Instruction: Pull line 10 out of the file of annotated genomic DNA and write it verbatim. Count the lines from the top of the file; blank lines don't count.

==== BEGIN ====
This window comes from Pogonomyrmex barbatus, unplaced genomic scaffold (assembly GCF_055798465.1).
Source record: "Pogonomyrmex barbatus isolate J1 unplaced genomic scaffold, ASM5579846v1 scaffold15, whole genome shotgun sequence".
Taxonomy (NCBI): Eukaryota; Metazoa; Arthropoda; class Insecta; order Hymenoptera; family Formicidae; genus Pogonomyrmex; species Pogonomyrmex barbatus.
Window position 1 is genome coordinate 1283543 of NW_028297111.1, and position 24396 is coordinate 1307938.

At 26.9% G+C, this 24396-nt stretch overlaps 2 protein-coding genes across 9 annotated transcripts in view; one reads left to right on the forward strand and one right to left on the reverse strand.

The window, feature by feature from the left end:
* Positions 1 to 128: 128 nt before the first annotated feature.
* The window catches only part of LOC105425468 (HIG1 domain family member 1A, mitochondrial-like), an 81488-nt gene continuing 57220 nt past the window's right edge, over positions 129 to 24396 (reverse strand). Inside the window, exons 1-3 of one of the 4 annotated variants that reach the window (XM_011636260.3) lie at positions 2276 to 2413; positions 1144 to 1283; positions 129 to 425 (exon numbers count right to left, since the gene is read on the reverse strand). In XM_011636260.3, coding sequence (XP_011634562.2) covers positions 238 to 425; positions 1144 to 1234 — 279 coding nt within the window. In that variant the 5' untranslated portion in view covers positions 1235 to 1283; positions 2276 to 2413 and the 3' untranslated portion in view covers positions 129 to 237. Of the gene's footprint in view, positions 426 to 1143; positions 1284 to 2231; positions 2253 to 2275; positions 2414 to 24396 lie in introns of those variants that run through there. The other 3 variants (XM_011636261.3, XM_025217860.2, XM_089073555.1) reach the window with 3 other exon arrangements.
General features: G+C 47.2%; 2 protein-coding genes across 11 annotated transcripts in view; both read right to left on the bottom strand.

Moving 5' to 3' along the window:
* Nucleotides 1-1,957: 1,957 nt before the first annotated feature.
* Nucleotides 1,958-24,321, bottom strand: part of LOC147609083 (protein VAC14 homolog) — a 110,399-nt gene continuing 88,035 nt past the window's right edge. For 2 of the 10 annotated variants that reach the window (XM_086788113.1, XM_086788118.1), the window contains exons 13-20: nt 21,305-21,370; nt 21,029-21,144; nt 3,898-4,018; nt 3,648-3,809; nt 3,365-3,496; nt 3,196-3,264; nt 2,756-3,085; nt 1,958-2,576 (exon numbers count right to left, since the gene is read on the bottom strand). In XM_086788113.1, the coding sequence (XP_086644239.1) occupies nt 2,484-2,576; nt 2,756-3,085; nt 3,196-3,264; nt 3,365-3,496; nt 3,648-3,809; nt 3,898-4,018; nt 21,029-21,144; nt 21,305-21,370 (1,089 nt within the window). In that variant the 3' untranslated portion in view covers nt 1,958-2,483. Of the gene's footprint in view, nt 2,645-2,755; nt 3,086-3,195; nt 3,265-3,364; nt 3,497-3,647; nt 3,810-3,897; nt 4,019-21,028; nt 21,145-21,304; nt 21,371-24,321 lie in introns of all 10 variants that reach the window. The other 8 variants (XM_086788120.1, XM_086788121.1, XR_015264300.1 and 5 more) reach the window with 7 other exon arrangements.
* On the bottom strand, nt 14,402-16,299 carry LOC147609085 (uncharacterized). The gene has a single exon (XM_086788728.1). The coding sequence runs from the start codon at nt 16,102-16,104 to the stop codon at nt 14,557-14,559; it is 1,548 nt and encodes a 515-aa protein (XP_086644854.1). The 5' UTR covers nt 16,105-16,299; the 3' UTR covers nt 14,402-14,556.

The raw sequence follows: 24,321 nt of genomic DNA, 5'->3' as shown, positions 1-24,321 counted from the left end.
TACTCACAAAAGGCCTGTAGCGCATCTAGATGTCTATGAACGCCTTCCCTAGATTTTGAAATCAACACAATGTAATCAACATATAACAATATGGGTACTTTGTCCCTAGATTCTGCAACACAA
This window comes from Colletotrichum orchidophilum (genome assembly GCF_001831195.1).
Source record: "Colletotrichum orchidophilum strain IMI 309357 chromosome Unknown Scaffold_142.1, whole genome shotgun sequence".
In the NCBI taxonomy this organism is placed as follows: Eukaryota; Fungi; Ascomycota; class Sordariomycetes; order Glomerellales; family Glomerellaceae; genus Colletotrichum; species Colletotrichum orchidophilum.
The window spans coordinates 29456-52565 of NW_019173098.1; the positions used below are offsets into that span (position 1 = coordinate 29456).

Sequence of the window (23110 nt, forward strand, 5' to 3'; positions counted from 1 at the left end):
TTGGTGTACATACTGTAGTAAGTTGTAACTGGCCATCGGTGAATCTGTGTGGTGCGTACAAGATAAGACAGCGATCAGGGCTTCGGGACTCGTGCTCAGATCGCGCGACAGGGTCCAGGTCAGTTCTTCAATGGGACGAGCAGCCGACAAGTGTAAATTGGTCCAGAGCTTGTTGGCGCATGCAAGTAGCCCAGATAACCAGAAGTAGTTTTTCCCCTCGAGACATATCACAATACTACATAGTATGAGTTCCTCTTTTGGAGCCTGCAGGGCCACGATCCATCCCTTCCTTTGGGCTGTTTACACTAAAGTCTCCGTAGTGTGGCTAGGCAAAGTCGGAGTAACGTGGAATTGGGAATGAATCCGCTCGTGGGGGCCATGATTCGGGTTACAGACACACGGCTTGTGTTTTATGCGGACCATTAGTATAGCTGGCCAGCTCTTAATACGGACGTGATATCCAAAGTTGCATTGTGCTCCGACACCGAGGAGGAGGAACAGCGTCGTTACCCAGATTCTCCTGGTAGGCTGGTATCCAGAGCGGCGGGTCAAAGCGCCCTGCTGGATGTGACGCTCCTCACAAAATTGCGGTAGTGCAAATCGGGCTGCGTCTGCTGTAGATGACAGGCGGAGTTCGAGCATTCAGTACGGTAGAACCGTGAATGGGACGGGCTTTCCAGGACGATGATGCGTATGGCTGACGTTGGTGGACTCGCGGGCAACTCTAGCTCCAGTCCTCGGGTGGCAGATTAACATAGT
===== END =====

Moving 5' to 3' along the window: